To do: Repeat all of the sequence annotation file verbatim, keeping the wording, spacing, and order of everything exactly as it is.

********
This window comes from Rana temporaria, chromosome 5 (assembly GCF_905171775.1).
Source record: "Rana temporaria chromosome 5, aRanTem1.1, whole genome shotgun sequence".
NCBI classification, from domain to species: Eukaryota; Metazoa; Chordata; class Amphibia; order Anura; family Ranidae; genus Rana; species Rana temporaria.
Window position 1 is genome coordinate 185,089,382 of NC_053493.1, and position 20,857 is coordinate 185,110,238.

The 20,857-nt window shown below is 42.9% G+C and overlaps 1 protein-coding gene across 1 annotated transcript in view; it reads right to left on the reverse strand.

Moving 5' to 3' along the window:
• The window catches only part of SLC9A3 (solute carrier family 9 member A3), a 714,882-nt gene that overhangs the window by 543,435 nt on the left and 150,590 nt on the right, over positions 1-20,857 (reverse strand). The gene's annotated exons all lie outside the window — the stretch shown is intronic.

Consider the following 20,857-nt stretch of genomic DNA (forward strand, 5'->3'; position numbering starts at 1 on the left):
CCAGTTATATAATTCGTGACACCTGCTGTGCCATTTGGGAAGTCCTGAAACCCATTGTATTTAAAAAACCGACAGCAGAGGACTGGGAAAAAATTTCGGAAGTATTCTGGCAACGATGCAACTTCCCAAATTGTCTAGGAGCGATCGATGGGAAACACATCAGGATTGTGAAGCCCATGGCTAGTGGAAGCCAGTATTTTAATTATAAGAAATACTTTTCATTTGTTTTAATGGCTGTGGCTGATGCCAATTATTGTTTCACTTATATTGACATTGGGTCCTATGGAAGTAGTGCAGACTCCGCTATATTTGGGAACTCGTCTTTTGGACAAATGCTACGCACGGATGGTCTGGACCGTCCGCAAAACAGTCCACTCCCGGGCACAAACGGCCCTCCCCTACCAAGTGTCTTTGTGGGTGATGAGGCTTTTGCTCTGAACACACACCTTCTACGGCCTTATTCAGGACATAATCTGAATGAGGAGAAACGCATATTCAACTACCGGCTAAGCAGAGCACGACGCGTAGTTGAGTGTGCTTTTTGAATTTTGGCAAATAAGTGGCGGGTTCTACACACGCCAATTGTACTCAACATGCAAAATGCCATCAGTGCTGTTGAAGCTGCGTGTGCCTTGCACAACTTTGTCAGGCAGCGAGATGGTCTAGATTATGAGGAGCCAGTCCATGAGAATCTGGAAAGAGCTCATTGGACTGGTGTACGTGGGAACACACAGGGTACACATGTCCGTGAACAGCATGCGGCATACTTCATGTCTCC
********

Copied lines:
This window comes from Rana temporaria, chromosome 5 (assembly GCF_905171775.1).
Source record: "Rana temporaria chromosome 5, aRanTem1.1, whole genome shotgun sequence".
NCBI classification, from domain to species: Eukaryota; Metazoa; Chordata; class Amphibia; order Anura; family Ranidae; genus Rana; species Rana temporaria.
Window position 1 is genome coordinate 185,089,382 of NC_053493.1, and position 20,857 is coordinate 185,110,238.

The 20,857-nt window shown below is 42.9% G+C and overlaps 1 protein-coding gene across 1 annotated transcript in view; it reads right to left on the reverse strand.

Moving 5' to 3' along the window:
• The window catches only part of SLC9A3 (solute carrier family 9 member A3), a 714,882-nt gene that overhangs the window by 543,435 nt on the left and 150,590 nt on the right, over positions 1-20,857 (reverse strand). The gene's annotated exons all lie outside the window — the stretch shown is intronic.

Consider the following 20,857-nt stretch of genomic DNA (forward strand, 5'->3'; position numbering starts at 1 on the left):
CCAGTTATATAATTCGTGACACCTGCTGTGCCATTTGGGAAGTCCTGAAACCCATTGTATTTAAAAAACCGACAGCAGAGGACTGGGAAAAAATTTCGGAAGTATTCTGGCAACGATGCAACTTCCCAAATTGTCTAGGAGCGATCGATGGGAAACACATCAGGATTGTGAAGCCCATGGCTAGTGGAAGCCAGTATTTTAATTATAAGAAATACTTTTCATTTGTTTTAATGGCTGTGGCTGATGCCAATTATTGTTTCACTTATATTGACATTGGGTCCTATGGAAGTAGTGCAGACTCCGCTATATTTGGGAACTCGTCTTTTGGACAAATGCTACGCACGGATGGTCTGGACCGTCCGCAAAACAGTCCACTCCCGGGCACAAACGGCCCTCCCCTACCAAGTGTCTTTGTGGGTGATGAGGCTTTTGCTCTGAACACACACCTTCTACGGCCTTATTCAGGACATAATCTGAATGAGGAGAAACGCATATTCAACTACCGGCTAAGCAGAGCACGACGCGTAGTTGAGTGTGCTTTTTGAATTTTGGCAAATAAGTGGCGGGTTCTACACACGCCAATTGTACTCAACATGCAAAATGCCATCAGTGCTGTTGAAGCTGCGTGTGCCTTGCACAACTTTGTCAGGCAGCGAGATGGTCTAGATTATGAGGAGCCAGTCCATGAGAATCTGGAAAGAGCTCATTGGACTGGTGTACGTGGGAACACACAGGGTACACATGTCCGTGAACAGCATGCGGCATACTTCATGTCTCC